Cryptocurrency has taken on a life of its own. The most popular cryptocurrencies traded tend to be $Bitcoin, $Ethereum, $Litecoin and our new friend $DOGE. People feel fascinated by the idea of a decentralized currency that allows them to have more control over their own wealth. Cryptocurrency is being used as a tool both to purchase items as well as an investment vehicle. Cryptocurrency is relatively new and many people don’t know that it needs to be taxed. In this blog, we’ll talk about how cryptocurrency is taxed. People have even less information on cryptocurrency tax laws or how to report cryptocurrency on their tax returns.
How Is Cryptocurrency Taxed?
To understand cryptocurrency tax laws, you first need to understand how the government sees cryptocurrency. From the government’s standpoint, cryptocurrency is property, not currency.
This might seem like a frivolous distinction to make. However, in reality, it plays a large role in how cryptocurrency is taxed and when people owe taxes for cryptocurrency transactions.
If you are trying to understand how to report cryptocurrency taxes, you need to identify what the IRS refers to as “a realization event.”
Cryptocurrency Tax Accounting and the Realization Event
Most people think there is no correlation between selling an object and tax consequences. This is especially true if they are thinking that they are going to lose money on the object that they are going to sell.
This is because they don’t see holding a tangible object as an investment vehicle. They are not looking at it from the standpoint of receiving gains when they ultimately sell the item. With cryptocurrency, when people sell the item, they expect to get more money for the item than what they paid for it. Herein lies the tax liability.
If a person purchases cryptocurrency or mines it, the value of the cryptocurrency is immediately taxable. They don’t need to sell the currency for a profit in order to have tax liability.
If a person takes cryptocurrency and exchanges it for USD or they use it to purchase goods and services, they will have to pay taxes on the realized value of the cryptocurrency. This happens if the value of the cryptocurrency is more than the price at which it was acquired. For example, if a person purchased Bitcoin when it was $0.10 a coin and now they are selling their Bitcoin for $38,000 a coin, they are going to be responsible for the capital gains tax on the $37,999.90 they have earned on their Bitcoin.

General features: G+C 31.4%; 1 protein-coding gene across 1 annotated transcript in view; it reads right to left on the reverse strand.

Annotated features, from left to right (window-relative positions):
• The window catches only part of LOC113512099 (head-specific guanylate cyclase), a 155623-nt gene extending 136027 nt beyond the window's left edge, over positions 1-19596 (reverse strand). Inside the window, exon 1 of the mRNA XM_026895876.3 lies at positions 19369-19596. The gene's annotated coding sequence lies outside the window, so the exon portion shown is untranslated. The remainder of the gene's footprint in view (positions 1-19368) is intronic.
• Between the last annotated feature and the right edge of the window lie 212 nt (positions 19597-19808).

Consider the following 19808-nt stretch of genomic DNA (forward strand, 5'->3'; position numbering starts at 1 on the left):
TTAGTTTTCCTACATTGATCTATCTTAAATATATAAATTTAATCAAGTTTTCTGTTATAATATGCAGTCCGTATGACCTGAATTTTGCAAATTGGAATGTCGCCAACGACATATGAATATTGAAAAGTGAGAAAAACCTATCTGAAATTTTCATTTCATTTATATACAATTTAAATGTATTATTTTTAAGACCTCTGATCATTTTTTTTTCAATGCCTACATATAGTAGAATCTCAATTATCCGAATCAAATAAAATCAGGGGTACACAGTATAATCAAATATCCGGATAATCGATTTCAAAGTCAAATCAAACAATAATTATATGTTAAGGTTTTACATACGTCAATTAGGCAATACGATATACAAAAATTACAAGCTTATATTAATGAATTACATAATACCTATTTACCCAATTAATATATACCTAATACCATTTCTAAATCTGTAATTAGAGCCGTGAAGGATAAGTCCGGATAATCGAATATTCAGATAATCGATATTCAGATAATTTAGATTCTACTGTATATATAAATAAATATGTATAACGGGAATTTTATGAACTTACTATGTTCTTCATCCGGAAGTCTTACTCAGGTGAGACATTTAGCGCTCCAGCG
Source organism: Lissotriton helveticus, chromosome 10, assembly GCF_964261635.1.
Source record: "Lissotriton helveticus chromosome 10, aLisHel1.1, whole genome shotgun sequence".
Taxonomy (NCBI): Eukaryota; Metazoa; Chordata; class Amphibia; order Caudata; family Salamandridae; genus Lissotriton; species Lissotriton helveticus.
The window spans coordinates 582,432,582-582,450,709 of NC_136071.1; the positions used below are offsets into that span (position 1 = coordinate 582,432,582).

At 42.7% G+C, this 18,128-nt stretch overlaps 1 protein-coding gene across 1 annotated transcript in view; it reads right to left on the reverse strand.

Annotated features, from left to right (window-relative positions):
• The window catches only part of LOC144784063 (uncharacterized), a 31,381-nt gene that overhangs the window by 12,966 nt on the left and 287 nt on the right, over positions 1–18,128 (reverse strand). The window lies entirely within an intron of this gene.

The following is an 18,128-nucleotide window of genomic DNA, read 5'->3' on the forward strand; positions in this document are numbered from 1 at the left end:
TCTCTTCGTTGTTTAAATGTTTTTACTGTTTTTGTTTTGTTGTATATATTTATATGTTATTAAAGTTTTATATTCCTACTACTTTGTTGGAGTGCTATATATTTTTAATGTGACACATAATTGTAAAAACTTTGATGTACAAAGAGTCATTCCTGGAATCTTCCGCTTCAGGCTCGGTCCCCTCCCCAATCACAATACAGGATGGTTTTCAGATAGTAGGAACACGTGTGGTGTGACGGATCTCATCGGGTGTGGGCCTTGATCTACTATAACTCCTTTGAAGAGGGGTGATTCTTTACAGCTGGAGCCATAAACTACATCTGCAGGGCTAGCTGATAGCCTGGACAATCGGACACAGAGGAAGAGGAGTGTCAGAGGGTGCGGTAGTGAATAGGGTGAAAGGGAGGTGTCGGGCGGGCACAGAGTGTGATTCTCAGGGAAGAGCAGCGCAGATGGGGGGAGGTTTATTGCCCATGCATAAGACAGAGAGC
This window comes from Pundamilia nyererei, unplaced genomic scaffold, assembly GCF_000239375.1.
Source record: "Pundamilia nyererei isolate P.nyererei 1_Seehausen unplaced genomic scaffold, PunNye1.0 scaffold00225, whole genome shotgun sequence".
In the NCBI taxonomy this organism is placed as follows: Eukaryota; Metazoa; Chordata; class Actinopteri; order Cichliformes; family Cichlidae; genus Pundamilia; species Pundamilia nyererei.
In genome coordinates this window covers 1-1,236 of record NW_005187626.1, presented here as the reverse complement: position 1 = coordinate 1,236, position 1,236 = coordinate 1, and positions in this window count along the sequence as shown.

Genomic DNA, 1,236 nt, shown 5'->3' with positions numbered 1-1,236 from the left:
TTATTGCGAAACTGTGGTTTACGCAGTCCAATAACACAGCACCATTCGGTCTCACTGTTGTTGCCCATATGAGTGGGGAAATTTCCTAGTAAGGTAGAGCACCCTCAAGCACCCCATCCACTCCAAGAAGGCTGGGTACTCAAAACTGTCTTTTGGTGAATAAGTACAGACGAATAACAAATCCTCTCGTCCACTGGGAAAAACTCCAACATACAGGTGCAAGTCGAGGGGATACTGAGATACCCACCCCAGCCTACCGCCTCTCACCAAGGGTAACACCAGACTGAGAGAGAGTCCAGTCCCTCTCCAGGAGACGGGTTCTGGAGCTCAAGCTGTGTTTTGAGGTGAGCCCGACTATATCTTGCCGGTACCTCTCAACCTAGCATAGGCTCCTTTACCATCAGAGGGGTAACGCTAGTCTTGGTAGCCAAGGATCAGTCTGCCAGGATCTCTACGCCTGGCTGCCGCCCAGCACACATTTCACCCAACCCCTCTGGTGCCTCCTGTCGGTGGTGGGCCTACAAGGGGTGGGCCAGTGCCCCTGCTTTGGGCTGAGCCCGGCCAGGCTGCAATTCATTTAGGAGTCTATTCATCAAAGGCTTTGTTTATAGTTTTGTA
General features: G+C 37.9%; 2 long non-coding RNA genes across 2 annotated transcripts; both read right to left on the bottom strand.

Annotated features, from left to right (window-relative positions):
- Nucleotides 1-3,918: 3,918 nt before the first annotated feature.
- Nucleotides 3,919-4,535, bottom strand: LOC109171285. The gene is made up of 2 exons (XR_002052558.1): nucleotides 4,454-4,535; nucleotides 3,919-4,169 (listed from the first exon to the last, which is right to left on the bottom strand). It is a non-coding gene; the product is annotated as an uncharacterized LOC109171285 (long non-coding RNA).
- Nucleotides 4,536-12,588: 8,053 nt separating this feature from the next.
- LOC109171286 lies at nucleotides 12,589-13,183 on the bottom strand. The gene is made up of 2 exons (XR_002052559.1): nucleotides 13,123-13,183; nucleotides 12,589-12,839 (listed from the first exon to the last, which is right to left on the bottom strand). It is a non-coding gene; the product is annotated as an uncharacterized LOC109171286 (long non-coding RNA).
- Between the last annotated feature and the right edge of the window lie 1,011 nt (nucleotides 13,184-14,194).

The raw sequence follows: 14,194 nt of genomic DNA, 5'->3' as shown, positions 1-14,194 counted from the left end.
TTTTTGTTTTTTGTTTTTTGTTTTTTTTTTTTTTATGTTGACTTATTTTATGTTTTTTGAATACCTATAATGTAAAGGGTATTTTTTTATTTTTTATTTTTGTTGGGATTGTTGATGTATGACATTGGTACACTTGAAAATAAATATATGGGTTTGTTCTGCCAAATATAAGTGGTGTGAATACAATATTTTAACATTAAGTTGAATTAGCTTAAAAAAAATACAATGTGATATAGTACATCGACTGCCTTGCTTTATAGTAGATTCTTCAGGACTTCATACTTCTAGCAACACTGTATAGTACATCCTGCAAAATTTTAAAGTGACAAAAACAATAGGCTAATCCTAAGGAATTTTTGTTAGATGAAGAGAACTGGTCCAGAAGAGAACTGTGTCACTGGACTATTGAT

Good Record-Keeping and Cryptocurrency Tax Reporting
An important part of knowing how to report cryptocurrency on taxes is good record-keeping. You need to keep track of your cryptocurrency activity. Pay close attention to the year end reporting in your cryptocurrency and blockchain wallets of choice. Coinbase, Gemini, Binance and Robinhood are a few of the leading exchanges for crypto in which taxable transactions occur.
This means knowing the value of your cryptocurrency when you first purchased it and having records of the fair market value of the cryptocurrency when you sold it or used it to purchase something else. This information is essential to paying the right amount of money in taxes for your cryptocurrency.
If you buy and sell stocks, your broker is going to give you a 1099B form. This form gives you the values you would need to calculate your capital gains tax at the end of the year. You may not get this type of form if you are investing, buying, or mining cryptocurrency. Even if you don’t get this form or a 1099–K, you still owe taxes on your gains.
How To Go About Cryptocurrency Tax Planning
You may honestly not realize that you owe taxes. But the IRS will not take pity on you.
It is up to you to ask how cryptocurrency is taxed.
Fusion CPA helps many clients with their capital gains taxes. We can help you make sure that you stay on the right side of the IRS with paying taxes on cryptocurrency. We can also help you keep track of your finances through our bookkeeping, tax planning, and general accounting services. Click the discovery button below to learn more.
This blog article is not intended to be the rendering of legal, accounting, tax advice or other professional services. Articles are based on current or proposed tax rules at the time they are written and older posts are not updated for tax rule changes. We expressly disclaim all liability in regard to actions taken or not taken based on the contents of this blog as well as the use or interpretation of this information. Information provided on this website is not all-inclusive and such information should not be relied upon as being all-inclusive.